1. Cain kills Abel because he wants to show that he is still bigger and stronger than his younger brother. Both brothers made offerings to God, but Abel’s was better, and so God “respected” it. Cain’s offering was not as good, so God did not respect it. Cain can’t accept the idea that his younger brother is better than he is, especially since there is no one else around that he could feel superior to. (It was just Adam, Eve, Cain, and Abel at that point.) The reason “sin lieth at the door” when you don’t do well (are inferior) is that you are tempted to do anything, even something sinful, to escape the feeling of inferiority. The only way Cain could prove he was better than Abel was to show that, whatever God thought of their offerings, Cain was the strong one. If Abel’s so great, why is he dead? When Cain asks, “Am I my brother’s keeper?” he is probably thinking, “Yes, I am–I kept him in his place!”

2. God goads Cain into killing Abel just to keep humankind divided and thus dependent upon Him. God had already punished Adam and Eve for gaining knowledge, and he expelled them from Eden so they couldn’t eat from the tree of life and become immortal. When Adam and Eve started having children, God was afraid that they might work together so well that they could do without Him. So when Cain and Abel made offerings to Him, God inspired bad blood between them by accepting one offering and not the other–for no good reason, at least none that he explains to Cain. Cain falls into the trap and kills Abel. God pretends to be shocked and uses this as an excuse to expel Cain “from the face of the earth.” Even though God later seems to show mercy by giving Cain a mark of protection, He has divided Cain from the rest of the clan. After the Flood, when human beings work together to build the Tower of Babel, God again divides them, this time by giving them different languages. Divide and conquer!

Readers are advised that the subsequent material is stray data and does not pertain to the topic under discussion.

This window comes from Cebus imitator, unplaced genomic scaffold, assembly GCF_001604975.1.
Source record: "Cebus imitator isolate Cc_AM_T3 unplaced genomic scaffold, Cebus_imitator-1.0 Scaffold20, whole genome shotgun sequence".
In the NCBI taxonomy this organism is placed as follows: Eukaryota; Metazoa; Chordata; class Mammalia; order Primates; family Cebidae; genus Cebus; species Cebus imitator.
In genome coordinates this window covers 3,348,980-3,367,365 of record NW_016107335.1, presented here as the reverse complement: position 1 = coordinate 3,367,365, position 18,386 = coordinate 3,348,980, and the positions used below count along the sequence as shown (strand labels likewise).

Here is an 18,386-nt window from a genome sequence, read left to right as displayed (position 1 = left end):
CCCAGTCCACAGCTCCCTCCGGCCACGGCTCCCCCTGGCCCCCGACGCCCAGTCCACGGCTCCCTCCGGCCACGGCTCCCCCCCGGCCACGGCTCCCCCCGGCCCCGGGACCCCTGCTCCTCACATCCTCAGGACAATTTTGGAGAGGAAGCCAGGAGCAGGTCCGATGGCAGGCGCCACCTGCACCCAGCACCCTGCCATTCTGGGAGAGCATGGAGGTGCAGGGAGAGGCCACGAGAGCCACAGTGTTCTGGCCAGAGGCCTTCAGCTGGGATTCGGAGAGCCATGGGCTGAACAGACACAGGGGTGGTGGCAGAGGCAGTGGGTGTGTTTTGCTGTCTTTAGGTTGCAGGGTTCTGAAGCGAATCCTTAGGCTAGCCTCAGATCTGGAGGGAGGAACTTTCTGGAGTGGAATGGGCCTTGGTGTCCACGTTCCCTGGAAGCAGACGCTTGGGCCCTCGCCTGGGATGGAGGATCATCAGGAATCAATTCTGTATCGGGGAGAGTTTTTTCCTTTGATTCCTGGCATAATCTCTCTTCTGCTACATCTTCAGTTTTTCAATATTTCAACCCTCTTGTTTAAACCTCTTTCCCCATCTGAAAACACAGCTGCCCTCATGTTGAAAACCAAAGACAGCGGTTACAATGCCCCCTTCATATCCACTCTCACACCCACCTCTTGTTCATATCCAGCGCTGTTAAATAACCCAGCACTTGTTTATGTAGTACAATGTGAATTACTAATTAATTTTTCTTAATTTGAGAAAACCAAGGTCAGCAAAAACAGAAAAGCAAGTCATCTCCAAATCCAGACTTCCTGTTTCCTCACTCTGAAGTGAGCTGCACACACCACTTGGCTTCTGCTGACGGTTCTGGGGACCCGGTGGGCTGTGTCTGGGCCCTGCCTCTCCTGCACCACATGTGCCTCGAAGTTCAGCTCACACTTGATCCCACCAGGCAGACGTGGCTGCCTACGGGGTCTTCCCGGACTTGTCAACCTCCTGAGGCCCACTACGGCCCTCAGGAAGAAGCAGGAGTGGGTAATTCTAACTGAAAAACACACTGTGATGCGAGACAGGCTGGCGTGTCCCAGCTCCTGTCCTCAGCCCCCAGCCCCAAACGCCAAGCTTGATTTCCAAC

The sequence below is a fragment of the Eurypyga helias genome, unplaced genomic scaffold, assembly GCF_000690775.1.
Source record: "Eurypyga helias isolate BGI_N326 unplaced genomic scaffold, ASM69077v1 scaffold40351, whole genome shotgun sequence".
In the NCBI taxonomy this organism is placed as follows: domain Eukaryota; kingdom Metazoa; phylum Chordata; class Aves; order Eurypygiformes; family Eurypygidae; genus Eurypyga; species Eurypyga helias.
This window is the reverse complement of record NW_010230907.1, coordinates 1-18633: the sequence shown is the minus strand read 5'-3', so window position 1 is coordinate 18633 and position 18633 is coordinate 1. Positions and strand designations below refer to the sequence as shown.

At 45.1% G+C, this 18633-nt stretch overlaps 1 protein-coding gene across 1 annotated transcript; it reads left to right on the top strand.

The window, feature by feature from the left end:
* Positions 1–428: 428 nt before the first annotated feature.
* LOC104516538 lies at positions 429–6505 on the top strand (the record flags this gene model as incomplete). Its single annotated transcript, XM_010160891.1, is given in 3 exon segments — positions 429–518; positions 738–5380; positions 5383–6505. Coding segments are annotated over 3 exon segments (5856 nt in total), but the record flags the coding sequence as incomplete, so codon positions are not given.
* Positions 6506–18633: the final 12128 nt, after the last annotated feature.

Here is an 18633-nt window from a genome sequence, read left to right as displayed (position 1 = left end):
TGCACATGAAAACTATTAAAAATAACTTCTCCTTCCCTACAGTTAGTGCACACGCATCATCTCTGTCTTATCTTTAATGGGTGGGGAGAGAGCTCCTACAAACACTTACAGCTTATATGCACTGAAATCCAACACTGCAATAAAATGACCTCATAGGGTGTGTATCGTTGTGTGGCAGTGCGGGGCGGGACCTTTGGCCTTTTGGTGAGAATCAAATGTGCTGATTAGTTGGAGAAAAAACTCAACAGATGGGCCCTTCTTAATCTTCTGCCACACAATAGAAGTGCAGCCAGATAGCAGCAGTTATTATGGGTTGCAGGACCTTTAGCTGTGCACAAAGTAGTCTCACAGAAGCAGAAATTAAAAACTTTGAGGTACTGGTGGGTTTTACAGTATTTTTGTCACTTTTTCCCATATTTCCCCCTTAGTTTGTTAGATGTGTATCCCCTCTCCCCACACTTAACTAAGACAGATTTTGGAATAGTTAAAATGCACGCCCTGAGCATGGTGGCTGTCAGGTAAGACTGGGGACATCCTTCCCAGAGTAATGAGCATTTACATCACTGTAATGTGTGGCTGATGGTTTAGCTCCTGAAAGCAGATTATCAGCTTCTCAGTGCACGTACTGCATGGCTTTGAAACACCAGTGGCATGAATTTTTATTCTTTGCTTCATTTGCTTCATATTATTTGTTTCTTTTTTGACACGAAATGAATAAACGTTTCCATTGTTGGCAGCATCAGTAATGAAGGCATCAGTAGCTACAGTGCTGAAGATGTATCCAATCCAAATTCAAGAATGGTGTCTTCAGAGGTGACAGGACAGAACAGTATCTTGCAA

3. The story of Cain and Abel warns of the dangers of cut-throat economic competition: Cain kills his brother to protect his source of income. We don’t know much about the two brothers–just that Cain, the older brother, was a “tiller of the ground,” while Abel was “a keeper of sheep.” When it came time to make an offering to God, each brought a sample of his produce: Cain brought the “fruit of the ground”; Abel, the “firstlings of his flock.” The economic rivalry of the established farmer with the nomadic shepherd is emphasized by God’s preferring one product over the other. Sheep are famous for being destructive grazers and might have been squeezing Cain’s farmland and ruining his crops. When God asks him where Abel is, Cain echoes the earlier description of Abel as a “keeper of sheep” by asking “Am I my brother’s keeper?” Cain probably thought this was fair enough: if Abel couldn’t keep his sheep out of Cain’s fields, Cain would keep Abel out of his face. But Abel’s blood cries up to God “from the ground,” the ground on which Cain grew his crops. God thus chooses a fittingly economic punishment for Cain: the earth that he contaminated with his brother’s blood will no longer give him good crops.